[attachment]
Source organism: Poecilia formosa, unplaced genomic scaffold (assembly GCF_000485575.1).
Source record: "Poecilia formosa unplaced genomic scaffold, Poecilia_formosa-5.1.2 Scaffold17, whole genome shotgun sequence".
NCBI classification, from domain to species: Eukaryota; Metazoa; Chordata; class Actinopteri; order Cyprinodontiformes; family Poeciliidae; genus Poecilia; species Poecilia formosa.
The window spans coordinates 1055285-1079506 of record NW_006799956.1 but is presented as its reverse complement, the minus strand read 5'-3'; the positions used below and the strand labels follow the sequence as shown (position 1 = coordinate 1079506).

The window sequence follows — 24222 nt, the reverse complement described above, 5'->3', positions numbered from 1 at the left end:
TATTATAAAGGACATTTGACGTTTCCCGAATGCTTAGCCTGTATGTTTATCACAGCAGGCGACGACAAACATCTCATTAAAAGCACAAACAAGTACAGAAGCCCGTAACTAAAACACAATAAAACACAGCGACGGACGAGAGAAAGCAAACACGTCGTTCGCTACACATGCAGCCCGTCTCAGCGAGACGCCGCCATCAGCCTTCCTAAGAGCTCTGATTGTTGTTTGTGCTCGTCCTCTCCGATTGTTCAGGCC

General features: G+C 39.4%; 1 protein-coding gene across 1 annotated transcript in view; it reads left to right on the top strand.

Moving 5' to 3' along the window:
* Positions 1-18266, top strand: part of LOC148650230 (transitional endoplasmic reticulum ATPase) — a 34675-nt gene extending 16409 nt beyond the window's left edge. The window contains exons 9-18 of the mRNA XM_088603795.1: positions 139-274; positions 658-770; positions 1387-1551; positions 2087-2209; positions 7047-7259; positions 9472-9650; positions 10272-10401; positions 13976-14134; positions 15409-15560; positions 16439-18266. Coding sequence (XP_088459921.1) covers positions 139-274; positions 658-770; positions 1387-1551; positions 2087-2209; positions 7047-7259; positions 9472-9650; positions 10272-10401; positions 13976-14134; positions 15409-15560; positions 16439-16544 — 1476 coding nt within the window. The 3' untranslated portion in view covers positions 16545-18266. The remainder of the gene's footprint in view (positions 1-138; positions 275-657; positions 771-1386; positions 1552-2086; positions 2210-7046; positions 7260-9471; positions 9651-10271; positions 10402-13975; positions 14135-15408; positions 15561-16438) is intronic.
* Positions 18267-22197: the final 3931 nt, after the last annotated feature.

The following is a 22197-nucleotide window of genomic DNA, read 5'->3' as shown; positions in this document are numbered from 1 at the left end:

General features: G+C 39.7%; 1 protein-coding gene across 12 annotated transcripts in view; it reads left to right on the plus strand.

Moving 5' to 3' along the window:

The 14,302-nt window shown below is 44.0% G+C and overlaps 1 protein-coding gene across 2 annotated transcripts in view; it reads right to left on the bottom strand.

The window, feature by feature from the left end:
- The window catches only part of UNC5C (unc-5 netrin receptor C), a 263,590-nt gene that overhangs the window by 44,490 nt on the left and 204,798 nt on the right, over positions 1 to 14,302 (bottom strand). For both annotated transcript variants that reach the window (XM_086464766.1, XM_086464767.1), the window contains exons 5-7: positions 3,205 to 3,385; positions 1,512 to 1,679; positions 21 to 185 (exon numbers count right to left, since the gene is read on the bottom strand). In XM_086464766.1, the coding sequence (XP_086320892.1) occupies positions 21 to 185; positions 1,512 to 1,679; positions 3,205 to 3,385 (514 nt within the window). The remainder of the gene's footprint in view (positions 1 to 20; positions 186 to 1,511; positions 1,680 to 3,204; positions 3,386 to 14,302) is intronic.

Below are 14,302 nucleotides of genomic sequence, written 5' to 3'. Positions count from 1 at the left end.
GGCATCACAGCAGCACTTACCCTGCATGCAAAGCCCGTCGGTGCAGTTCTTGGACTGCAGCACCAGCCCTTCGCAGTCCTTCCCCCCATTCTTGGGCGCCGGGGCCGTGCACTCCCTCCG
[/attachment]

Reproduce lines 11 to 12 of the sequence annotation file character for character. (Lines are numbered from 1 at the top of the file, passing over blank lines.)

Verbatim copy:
The following is a 22197-nucleotide window of genomic DNA, read 5'->3' as shown; positions in this document are numbered from 1 at the left end:

General features: G+C 39.7%; 1 protein-coding gene across 12 annotated transcripts in view; it reads left to right on the plus strand.